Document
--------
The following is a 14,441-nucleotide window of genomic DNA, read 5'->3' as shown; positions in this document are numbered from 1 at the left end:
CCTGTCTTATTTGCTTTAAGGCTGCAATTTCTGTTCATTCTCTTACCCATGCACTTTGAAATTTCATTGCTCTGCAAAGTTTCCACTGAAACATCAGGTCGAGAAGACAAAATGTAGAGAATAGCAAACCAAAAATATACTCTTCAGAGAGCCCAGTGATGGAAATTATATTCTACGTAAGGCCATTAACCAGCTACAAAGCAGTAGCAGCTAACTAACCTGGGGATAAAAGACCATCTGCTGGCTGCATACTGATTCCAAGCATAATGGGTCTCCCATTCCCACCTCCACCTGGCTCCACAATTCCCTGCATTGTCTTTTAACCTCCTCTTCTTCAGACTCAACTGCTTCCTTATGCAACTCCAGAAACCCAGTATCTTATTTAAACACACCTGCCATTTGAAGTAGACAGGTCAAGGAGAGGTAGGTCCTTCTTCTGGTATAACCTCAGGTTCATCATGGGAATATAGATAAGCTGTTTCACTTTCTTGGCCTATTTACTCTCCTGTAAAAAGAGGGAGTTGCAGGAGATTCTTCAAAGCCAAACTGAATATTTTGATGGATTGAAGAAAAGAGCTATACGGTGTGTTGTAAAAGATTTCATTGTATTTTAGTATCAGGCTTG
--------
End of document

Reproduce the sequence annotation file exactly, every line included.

The following is a 14,441-nucleotide window of genomic DNA, read 5'->3' as shown; positions in this document are numbered from 1 at the left end:
CCTGTCTTATTTGCTTTAAGGCTGCAATTTCTGTTCATTCTCTTACCCATGCACTTTGAAATTTCATTGCTCTGCAAAGTTTCCACTGAAACATCAGGTCGAGAAGACAAAATGTAGAGAATAGCAAACCAAAAATATACTCTTCAGAGAGCCCAGTGATGGAAATTATATTCTACGTAAGGCCATTAACCAGCTACAAAGCAGTAGCAGCTAACTAACCTGGGGATAAAAGACCATCTGCTGGCTGCATACTGATTCCAAGCATAATGGGTCTCCCATTCCCACCTCCACCTGGCTCCACAATTCCCTGCATTGTCTTTTAACCTCCTCTTCTTCAGACTCAACTGCTTCCTTATGCAACTCCAGAAACCCAGTATCTTATTTAAACACACCTGCCATTTGAAGTAGACAGGTCAAGGAGAGGTAGGTCCTTCTTCTGGTATAACCTCAGGTTCATCATGGGAATATAGATAAGCTGTTTCACTTTCTTGGCCTATTTACTCTCCTGTAAAAAGAGGGAGTTGCAGGAGATTCTTCAAAGCCAAACTGAATATTTTGATGGATTGAAGAAAAGAGCTATACGGTGTGTTGTAAAAGATTTCATTGTATTTTAGTATCAGGCTTG